GIFTED AND TALENTED students who love math and want to extend their knowledge and understanding beyond the standard school curriculum

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Optical Illusion.wmv

Akshara's Master piece!

Circles which have their radii in Arithmetic Progression are arranged in such that they have a common tangent and their centres lie on the same line.. Watch the video and enjoy the optical illusion created.

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“To teach is to learn twice.” (12/2/13)

Teaching the Maths-lovers of Grade 7 was a great honour and one of the most delightful experiences I’ve ever had. I shall cherish it always. The students were much disciplined, and their interest in the topic was quite adorable. They were dynamic! Some of them were well aware of the space facts that I presented; others keenly followed and hence we fared through the lesson smoothly. I didn’t need to explain a problem twice; they were all so bright! I was indeed very fortunate to have got the chance to teach them and learn along. Students were very passionate about what they did, and tackled problems with great enthusiasm. They connected the problems to the mathematical concepts they had learnt in class. It was one of the most priceless hours of my life, as a student playing teacher, and I loved the students for their co-operation! Special thanks to Sajna Ma’am, for providing me with this grand opportunity......



• Gifted students are often perfectionistic and idealistic. They may equate achievement and grades with self-esteem and self-worth, which sometimes leads to fear of failure and interferes with achievement.

• Gifted students may experience heightened sensitivity to their own expectations and those of others, resulting in guilt over achievements or grades perceived to be low.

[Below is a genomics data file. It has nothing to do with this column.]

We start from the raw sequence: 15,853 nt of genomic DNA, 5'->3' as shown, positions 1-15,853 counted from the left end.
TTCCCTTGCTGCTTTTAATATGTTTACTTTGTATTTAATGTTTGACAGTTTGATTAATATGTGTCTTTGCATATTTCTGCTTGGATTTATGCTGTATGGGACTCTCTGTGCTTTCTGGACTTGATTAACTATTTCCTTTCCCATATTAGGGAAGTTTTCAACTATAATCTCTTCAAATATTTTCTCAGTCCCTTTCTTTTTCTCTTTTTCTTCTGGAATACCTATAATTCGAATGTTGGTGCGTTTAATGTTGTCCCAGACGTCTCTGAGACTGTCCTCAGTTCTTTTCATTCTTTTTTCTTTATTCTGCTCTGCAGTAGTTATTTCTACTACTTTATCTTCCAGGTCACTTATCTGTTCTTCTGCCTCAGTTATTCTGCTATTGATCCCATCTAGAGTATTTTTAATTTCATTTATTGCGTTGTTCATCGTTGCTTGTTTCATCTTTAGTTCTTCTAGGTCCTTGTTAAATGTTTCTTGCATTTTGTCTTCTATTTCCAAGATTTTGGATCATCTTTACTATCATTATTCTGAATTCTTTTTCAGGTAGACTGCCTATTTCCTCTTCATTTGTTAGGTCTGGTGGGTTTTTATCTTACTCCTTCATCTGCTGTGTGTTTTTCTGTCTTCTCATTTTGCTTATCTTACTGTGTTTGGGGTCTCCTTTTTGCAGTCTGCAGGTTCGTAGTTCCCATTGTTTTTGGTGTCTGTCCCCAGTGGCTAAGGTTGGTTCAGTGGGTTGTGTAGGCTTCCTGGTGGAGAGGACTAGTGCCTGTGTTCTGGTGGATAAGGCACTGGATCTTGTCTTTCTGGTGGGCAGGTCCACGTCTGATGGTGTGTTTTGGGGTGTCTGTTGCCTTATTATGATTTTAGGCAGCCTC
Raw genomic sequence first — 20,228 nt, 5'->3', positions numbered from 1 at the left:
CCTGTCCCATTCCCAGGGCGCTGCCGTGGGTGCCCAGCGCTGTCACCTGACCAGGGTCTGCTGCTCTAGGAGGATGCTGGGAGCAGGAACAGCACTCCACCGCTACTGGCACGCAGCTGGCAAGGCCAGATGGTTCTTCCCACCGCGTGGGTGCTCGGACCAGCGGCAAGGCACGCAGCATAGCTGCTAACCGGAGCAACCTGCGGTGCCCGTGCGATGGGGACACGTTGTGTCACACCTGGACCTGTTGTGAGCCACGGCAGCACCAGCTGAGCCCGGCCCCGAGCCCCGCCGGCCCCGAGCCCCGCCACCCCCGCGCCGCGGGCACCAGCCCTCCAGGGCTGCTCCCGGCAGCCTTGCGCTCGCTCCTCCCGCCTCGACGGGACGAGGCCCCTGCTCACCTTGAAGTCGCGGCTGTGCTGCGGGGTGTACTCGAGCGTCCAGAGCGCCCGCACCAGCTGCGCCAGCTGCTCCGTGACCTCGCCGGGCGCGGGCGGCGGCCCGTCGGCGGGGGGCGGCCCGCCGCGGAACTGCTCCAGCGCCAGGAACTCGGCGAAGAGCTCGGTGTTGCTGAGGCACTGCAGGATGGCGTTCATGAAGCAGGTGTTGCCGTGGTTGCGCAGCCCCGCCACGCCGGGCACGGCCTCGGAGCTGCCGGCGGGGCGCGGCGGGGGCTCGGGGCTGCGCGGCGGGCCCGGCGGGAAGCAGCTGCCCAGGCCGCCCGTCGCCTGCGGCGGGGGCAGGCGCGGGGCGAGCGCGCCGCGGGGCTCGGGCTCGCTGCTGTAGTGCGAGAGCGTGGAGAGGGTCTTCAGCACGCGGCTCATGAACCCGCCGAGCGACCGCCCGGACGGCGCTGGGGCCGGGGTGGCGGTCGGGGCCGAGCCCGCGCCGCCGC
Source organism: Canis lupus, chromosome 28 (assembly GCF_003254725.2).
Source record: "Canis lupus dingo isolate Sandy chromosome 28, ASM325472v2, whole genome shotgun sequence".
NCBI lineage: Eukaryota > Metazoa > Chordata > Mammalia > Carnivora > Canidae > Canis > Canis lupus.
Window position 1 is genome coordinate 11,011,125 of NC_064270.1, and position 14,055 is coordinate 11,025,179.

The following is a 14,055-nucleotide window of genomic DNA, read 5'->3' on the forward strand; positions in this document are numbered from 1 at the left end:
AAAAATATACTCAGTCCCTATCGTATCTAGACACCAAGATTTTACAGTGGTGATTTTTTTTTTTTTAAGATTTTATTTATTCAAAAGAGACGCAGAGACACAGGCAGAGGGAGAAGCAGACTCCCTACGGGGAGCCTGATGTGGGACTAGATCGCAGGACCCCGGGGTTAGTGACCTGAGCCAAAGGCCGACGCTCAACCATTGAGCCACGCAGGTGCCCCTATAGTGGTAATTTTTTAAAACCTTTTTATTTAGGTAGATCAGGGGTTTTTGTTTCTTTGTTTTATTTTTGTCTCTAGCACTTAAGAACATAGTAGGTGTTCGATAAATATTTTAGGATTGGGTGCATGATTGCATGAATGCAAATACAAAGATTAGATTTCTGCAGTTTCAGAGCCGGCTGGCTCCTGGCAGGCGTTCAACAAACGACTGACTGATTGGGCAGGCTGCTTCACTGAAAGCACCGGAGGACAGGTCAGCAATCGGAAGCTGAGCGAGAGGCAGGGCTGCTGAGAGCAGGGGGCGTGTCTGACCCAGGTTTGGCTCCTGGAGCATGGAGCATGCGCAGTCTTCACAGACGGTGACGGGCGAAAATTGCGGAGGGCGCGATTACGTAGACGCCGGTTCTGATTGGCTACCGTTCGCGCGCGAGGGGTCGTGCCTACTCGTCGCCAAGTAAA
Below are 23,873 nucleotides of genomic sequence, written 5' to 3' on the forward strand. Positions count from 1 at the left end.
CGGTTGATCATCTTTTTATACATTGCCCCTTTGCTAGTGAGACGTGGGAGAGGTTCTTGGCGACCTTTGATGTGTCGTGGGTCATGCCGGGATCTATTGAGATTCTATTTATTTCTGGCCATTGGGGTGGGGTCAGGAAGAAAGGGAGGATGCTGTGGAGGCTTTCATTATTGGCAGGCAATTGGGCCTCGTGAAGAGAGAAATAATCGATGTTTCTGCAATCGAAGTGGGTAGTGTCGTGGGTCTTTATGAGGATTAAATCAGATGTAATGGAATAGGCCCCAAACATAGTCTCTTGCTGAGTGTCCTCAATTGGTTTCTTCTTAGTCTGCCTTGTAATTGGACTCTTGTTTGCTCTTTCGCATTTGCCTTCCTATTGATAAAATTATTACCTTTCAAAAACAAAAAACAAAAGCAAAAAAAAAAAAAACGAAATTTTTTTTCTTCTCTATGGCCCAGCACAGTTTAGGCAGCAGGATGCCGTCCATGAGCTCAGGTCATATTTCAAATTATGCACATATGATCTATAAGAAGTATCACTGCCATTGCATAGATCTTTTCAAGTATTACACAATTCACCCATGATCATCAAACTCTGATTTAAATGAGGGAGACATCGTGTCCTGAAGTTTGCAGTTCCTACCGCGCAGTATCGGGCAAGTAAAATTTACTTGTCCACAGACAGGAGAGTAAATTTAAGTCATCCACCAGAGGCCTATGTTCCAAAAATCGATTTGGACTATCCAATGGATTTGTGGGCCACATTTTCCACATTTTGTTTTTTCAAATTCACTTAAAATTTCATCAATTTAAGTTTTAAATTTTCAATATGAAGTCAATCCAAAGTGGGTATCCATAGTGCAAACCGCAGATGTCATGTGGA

• Gifted students are asynchronous. Their chronological age, social, physical, emotional, and intellectual development may all be at different levels. For example, a 5-year-old may be able to read and comprehend a third-grade book but may not be able to write legibly.

• Some gifted children are "mappers" (sequential learners), while others are "leapers" (spatial learners). Leapers may not know how they got a "right answer." Mappers may get lost in the steps leading to the right answer.

• Gifted students may be so far ahead of their chronological age mates that they know more than half the curriculum before the school year begins! Their boredom can result in low achievement and grades.

• Gifted children are problem solvers. They benefit from working on open-ended, interdisciplinary problems; for example, how to solve a shortage of community resources. Gifted students often refuse to work for grades alone.

• Gifted students often think abstractly and with such complexity that they may need help with concrete study- and test-taking skills. They may not be able to select one answer in a multiple choice question because they see how all the answers might be correct.

• Gifted students who do well in school may define success as getting an "A" and failure as any grade less than an "A." By early adolescence they may be unwilling to try of guaranteed success.